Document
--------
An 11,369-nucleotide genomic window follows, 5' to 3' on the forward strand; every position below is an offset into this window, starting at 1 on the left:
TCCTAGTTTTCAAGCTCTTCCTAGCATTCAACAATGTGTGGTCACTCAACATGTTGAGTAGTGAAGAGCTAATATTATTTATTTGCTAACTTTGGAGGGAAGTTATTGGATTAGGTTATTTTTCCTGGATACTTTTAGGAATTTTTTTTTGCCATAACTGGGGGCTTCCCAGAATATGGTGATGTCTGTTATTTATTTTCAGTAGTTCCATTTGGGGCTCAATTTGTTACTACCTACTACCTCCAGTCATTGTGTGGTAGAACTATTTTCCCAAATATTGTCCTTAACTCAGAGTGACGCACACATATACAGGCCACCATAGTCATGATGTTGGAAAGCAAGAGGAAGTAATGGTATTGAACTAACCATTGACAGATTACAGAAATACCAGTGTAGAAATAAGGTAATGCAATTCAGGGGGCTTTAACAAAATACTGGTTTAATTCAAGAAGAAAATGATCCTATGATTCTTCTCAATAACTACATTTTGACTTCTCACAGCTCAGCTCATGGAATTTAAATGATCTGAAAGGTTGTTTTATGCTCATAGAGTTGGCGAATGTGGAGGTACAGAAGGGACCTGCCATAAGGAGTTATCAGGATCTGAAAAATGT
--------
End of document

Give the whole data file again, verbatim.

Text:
An 11,369-nucleotide genomic window follows, 5' to 3' on the forward strand; every position below is an offset into this window, starting at 1 on the left:
TCCTAGTTTTCAAGCTCTTCCTAGCATTCAACAATGTGTGGTCACTCAACATGTTGAGTAGTGAAGAGCTAATATTATTTATTTGCTAACTTTGGAGGGAAGTTATTGGATTAGGTTATTTTTCCTGGATACTTTTAGGAATTTTTTTTTGCCATAACTGGGGGCTTCCCAGAATATGGTGATGTCTGTTATTTATTTTCAGTAGTTCCATTTGGGGCTCAATTTGTTACTACCTACTACCTCCAGTCATTGTGTGGTAGAACTATTTTCCCAAATATTGTCCTTAACTCAGAGTGACGCACACATATACAGGCCACCATAGTCATGATGTTGGAAAGCAAGAGGAAGTAATGGTATTGAACTAACCATTGACAGATTACAGAAATACCAGTGTAGAAATAAGGTAATGCAATTCAGGGGGCTTTAACAAAATACTGGTTTAATTCAAGAAGAAAATGATCCTATGATTCTTCTCAATAACTACATTTTGACTTCTCACAGCTCAGCTCATGGAATTTAAATGATCTGAAAGGTTGTTTTATGCTCATAGAGTTGGCGAATGTGGAGGTACAGAAGGGACCTGCCATAAGGAGTTATCAGGATCTGAAAAATGT